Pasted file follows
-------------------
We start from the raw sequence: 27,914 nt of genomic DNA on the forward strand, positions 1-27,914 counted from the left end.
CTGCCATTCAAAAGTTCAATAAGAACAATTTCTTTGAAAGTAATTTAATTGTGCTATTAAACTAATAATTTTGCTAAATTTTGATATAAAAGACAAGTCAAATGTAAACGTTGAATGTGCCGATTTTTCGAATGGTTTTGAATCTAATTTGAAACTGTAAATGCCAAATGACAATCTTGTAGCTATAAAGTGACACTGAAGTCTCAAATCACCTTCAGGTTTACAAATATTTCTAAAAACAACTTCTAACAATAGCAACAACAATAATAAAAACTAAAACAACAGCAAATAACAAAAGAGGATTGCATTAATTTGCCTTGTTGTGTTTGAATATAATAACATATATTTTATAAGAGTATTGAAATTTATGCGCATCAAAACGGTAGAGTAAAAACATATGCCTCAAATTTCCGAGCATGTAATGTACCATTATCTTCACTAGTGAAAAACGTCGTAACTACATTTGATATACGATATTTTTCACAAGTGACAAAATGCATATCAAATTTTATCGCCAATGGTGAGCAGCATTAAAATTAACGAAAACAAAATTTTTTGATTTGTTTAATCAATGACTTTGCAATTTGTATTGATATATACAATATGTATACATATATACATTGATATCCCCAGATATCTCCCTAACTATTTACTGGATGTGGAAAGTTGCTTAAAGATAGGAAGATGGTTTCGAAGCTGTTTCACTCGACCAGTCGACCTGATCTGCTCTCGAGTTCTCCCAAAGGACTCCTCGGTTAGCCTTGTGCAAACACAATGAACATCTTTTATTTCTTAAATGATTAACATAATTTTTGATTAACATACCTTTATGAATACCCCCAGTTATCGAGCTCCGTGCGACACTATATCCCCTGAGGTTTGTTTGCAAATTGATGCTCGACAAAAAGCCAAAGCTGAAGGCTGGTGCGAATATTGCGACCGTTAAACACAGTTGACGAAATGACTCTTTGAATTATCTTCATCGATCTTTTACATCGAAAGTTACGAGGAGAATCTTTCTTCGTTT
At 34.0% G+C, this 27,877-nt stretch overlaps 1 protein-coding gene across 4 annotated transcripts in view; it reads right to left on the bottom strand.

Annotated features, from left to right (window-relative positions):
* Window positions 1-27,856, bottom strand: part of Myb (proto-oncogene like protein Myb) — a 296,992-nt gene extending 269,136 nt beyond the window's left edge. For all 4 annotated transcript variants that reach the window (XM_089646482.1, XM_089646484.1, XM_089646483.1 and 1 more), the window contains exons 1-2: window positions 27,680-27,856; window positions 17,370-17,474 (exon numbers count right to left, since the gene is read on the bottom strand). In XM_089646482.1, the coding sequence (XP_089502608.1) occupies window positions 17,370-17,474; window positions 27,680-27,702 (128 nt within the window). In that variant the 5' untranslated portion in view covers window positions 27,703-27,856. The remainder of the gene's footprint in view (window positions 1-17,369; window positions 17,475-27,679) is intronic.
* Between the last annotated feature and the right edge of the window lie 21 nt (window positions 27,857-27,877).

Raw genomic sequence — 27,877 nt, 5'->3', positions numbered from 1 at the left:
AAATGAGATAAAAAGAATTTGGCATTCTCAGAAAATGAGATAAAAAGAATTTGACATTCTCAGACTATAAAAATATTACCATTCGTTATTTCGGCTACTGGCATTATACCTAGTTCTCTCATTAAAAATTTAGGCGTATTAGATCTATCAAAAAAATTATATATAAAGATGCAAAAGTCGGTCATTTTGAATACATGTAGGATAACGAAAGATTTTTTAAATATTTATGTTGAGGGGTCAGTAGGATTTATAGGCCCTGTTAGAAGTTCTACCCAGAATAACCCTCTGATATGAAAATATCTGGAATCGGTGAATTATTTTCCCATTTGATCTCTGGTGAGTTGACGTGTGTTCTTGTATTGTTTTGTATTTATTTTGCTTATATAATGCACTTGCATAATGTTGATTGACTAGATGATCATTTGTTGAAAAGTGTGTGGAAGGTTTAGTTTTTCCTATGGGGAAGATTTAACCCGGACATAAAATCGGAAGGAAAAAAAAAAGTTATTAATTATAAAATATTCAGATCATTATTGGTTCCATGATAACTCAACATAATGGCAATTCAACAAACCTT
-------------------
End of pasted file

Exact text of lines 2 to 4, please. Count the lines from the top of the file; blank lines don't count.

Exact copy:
CTGCCATTCAAAAGTTCAATAAGAACAATTTCTTTGAAAGTAATTTAATTGTGCTATTAAACTAATAATTTTGCTAAATTTTGATATAAAAGACAAGTCAAATGTAAACGTTGAATGTGCCGATTTTTCGAATGGTTTTGAATCTAATTTGAAACTGTAAATGCCAAATGACAATCTTGTAGCTATAAAGTGACACTGAAGTCTCAAATCACCTTCAGGTTTACAAATATTTCTAAAAACAACTTCTAACAATAGCAACAACAATAATAAAAACTAAAACAACAGCAAATAACAAAAGAGGATTGCATTAATTTGCCTTGTTGTGTTTGAATATAATAACATATATTTTATAAGAGTATTGAAATTTATGCGCATCAAAACGGTAGAGTAAAAACATATGCCTCAAATTTCCGAGCATGTAATGTACCATTATCTTCACTAGTGAAAAACGTCGTAACTACATTTGATATACGATATTTTTCACAAGTGACAAAATGCATATCAAATTTTATCGCCAATGGTGAGCAGCATTAAAATTAACGAAAACAAAATTTTTTGATTTGTTTAATCAATGACTTTGCAATTTGTATTGATATATACAATATGTATACATATATACATTGATATCCCCAGATATCTCCCTAACTATTTACTGGATGTGGAAAGTTGCTTAAAGATAGGAAGATGGTTTCGAAGCTGTTTCACTCGACCAGTCGACCTGATCTGCTCTCGAGTTCTCCCAAAGGACTCCTCGGTTAGCCTTGTGCAAACACAATGAACATCTTTTATTTCTTAAATGATTAACATAATTTTTGATTAACATACCTTTATGAATACCCCCAGTTATCGAGCTCCGTGCGACACTATATCCCCTGAGGTTTGTTTGCAAATTGATGCTCGACAAAAAGCCAAAGCTGAAGGCTGGTGCGAATATTGCGACCGTTAAACACAGTTGACGAAATGACTCTTTGAATTATCTTCATCGATCTTTTACATCGAAAGTTACGAGGAGAATCTTTCTTCGTTT
At 34.0% G+C, this 27,877-nt stretch overlaps 1 protein-coding gene across 4 annotated transcripts in view; it reads right to left on the bottom strand.

Annotated features, from left to right (window-relative positions):